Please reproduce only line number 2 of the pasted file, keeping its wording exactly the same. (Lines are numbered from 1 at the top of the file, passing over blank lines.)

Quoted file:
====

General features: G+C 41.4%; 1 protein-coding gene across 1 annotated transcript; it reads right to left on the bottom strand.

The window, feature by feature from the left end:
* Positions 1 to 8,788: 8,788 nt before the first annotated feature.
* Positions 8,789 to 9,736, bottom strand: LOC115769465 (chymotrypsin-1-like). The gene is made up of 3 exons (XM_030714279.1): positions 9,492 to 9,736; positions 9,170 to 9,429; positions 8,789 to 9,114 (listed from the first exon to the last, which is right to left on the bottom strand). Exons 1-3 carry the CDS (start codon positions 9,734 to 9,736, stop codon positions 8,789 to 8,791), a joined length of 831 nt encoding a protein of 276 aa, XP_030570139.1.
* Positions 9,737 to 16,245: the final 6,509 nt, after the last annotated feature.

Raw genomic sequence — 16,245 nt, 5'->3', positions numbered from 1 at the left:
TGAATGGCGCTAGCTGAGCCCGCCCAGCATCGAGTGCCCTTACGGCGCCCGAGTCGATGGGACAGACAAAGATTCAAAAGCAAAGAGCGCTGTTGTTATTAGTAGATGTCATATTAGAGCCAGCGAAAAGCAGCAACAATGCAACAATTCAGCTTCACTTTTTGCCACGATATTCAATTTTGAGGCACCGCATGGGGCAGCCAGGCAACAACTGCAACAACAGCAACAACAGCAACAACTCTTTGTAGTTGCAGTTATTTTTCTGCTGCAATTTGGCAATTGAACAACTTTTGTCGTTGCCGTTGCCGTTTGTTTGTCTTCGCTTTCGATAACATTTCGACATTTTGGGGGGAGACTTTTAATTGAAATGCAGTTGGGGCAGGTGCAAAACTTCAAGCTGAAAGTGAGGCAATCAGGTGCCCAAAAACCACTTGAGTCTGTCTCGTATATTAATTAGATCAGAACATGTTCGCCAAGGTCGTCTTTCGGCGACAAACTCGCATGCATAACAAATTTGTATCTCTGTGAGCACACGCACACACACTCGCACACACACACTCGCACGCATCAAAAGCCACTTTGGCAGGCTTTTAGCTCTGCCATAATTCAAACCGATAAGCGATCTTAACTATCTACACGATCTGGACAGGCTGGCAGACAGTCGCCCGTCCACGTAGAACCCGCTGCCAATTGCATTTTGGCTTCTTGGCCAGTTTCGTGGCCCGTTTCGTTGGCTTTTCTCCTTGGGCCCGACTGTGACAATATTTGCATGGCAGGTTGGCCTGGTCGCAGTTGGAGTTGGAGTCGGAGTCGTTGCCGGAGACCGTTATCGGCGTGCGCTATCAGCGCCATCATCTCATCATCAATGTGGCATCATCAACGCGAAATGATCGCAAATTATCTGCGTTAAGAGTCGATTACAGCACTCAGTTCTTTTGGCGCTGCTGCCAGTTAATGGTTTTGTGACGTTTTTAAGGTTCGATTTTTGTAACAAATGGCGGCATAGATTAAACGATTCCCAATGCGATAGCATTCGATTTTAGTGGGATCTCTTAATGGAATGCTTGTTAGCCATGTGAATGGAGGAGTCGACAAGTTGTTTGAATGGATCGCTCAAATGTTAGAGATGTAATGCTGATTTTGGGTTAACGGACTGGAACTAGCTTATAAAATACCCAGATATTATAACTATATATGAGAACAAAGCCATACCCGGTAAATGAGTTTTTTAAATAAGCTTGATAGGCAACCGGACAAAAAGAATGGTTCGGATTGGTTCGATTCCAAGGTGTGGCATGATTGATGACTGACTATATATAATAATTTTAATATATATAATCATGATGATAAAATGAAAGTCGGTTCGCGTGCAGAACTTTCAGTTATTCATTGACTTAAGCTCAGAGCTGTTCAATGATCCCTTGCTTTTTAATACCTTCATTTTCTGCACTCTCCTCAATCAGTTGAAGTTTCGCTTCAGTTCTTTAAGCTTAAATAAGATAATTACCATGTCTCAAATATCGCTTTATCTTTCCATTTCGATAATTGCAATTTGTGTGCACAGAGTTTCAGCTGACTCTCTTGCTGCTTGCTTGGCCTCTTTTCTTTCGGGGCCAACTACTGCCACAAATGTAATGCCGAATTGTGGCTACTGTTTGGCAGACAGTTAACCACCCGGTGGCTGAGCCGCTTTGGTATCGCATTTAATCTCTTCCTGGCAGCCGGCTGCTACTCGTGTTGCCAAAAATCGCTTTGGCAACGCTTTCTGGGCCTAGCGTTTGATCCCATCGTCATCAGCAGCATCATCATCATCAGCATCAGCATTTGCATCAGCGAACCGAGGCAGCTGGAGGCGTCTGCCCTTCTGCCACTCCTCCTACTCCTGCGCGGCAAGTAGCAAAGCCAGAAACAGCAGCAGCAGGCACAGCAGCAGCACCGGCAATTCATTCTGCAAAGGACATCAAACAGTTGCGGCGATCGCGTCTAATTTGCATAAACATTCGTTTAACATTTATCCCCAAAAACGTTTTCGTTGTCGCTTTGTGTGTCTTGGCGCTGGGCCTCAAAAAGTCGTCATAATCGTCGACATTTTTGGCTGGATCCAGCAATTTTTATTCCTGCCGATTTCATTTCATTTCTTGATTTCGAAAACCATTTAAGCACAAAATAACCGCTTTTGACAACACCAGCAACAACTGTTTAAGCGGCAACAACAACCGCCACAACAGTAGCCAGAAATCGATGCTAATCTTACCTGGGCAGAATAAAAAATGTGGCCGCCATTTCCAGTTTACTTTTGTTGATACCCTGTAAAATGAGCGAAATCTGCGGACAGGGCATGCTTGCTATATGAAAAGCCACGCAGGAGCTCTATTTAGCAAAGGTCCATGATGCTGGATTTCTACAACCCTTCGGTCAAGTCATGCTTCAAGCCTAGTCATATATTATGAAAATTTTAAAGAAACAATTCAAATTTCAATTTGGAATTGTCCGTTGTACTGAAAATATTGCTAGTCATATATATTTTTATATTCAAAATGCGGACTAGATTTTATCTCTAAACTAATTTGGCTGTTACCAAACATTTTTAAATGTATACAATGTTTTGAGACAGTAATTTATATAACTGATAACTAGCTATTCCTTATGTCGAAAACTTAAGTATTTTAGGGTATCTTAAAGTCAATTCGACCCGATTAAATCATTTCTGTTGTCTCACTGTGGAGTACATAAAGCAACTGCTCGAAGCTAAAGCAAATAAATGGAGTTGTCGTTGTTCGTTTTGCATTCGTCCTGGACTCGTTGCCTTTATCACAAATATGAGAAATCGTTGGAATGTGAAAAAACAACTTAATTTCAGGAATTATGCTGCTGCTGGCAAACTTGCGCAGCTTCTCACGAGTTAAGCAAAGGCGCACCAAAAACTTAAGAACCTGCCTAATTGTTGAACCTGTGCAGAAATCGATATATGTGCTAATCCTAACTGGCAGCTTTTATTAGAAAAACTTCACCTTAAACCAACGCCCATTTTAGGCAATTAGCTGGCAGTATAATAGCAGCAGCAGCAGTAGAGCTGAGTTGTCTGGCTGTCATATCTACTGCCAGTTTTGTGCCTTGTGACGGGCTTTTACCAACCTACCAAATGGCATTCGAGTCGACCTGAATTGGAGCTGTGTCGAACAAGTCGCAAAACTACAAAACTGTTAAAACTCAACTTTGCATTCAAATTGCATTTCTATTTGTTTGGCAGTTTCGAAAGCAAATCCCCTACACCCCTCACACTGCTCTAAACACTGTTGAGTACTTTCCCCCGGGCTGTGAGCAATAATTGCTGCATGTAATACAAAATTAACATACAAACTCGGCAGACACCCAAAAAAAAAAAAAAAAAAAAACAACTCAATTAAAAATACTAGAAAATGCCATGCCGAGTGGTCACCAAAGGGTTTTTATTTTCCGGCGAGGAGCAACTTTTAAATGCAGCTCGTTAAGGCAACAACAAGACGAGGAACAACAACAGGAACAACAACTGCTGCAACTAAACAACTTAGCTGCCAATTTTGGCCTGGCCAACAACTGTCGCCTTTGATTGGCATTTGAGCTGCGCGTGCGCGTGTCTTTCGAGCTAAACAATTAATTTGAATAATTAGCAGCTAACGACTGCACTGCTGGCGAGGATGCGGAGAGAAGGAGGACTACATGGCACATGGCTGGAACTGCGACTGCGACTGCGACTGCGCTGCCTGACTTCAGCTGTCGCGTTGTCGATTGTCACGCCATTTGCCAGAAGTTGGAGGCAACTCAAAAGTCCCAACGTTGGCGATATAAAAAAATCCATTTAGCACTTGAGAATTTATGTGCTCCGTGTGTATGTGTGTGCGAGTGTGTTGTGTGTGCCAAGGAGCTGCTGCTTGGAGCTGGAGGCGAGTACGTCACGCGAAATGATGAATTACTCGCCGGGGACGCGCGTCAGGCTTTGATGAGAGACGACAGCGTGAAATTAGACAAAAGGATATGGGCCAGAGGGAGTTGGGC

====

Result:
The window, feature by feature from the left end: